As I stood there, I thought of how hard my life felt. I had dark thoughts wearing me down each day. I stared out the window and saw our balcony, and wondered, “what if I just jumped? All my problems would go away.” This thought terrified me. I didn’t want to have thoughts like that. I started hitting my head repeatedly in attempt to shake the thought from my head. When my mom and sister finally got into the bathroom, they saw me hitting myself and got scared. When they asked why I was doing it, I told them I had to get rid of the voice in my head. My mom thought I was crazy, so she started sending me to a therapist.
I was happy to be getting help. I felt I couldn’t handle the dark feelings on my own anymore. My mom couldn’t afford to spend a lot on therapy, so I only went once every two weeks. Knowing how expensive it was, I tried to go in prepared with reflection.
I thought the therapy was going well until the day that the therapist said in front of my mom that she thought I was making everything up for attention. I felt so betrayed. How could she think I was lying? I knew what I felt. When my mom and I left, I insisted that I wasn’t lying. I asked for a new doctor, but the hassle seemed too much for my mom, and that was the last therapist I saw. Things changed from that moment. I was forced to accept that I was depressed, but I couldn’t get professional help. I had to learn how to manage it on my own.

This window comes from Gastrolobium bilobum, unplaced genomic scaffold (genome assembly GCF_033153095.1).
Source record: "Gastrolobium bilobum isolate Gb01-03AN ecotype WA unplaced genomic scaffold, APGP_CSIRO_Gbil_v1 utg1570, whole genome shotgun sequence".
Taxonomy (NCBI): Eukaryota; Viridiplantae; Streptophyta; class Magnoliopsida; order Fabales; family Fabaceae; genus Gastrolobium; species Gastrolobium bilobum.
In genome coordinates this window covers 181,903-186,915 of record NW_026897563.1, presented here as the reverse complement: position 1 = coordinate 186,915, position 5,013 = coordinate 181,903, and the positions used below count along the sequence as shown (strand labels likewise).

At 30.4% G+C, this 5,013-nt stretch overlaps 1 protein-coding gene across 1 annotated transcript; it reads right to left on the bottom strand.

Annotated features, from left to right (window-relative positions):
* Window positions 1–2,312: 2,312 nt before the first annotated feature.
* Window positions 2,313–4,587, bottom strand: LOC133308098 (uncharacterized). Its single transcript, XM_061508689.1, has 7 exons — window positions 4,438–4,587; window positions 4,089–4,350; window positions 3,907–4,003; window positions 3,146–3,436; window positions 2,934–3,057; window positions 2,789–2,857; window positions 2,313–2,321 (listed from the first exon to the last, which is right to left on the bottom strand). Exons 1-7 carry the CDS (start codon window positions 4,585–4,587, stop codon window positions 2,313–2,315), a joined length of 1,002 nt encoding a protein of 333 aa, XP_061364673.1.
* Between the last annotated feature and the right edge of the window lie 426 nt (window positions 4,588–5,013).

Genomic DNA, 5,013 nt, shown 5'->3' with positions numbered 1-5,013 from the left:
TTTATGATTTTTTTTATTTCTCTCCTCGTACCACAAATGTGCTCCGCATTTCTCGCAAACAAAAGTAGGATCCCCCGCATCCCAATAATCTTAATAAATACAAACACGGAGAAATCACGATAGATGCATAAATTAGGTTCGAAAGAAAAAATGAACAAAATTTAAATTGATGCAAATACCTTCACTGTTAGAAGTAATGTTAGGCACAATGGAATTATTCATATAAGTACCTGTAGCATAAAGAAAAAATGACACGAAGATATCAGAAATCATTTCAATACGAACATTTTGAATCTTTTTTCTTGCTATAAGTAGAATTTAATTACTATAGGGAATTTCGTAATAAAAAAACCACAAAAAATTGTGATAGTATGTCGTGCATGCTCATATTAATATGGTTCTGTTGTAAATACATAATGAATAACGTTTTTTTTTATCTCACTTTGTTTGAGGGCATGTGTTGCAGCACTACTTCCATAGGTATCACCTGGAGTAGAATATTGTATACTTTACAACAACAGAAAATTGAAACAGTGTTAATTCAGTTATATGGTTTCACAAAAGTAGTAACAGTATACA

When I was 14, my mom passed me off to my dad. She didn’t know how to handle me. I didn’t want to leave, but she had convinced me that the high school near her wouldn’t take the credits I had received. She made it seem like I had no choice but to move in with my dad, so I could keep going to school. And so, I moved in with my dad.
I didn’t regret the move because I did miss my dad. My dad had remarried when I was about 11, and I gained a younger step-sister and older step-brother. I always got along with them fine, so moving in was a seamless transition. My dad was happy to take me in though he wished I had come by choice.
When I began school, it was my third high school I had attended by the beginning of my sophomore year. Beginning here was strange because the school was so large, students were given a map. For months I didn’t know where anything was. I was able to graduate a semester early in early 2012, but had trouble finding a job in the months after I graduated. When my older sister had my niece, I was enlisted as the full-time babysitter, a job I did for a year and a half.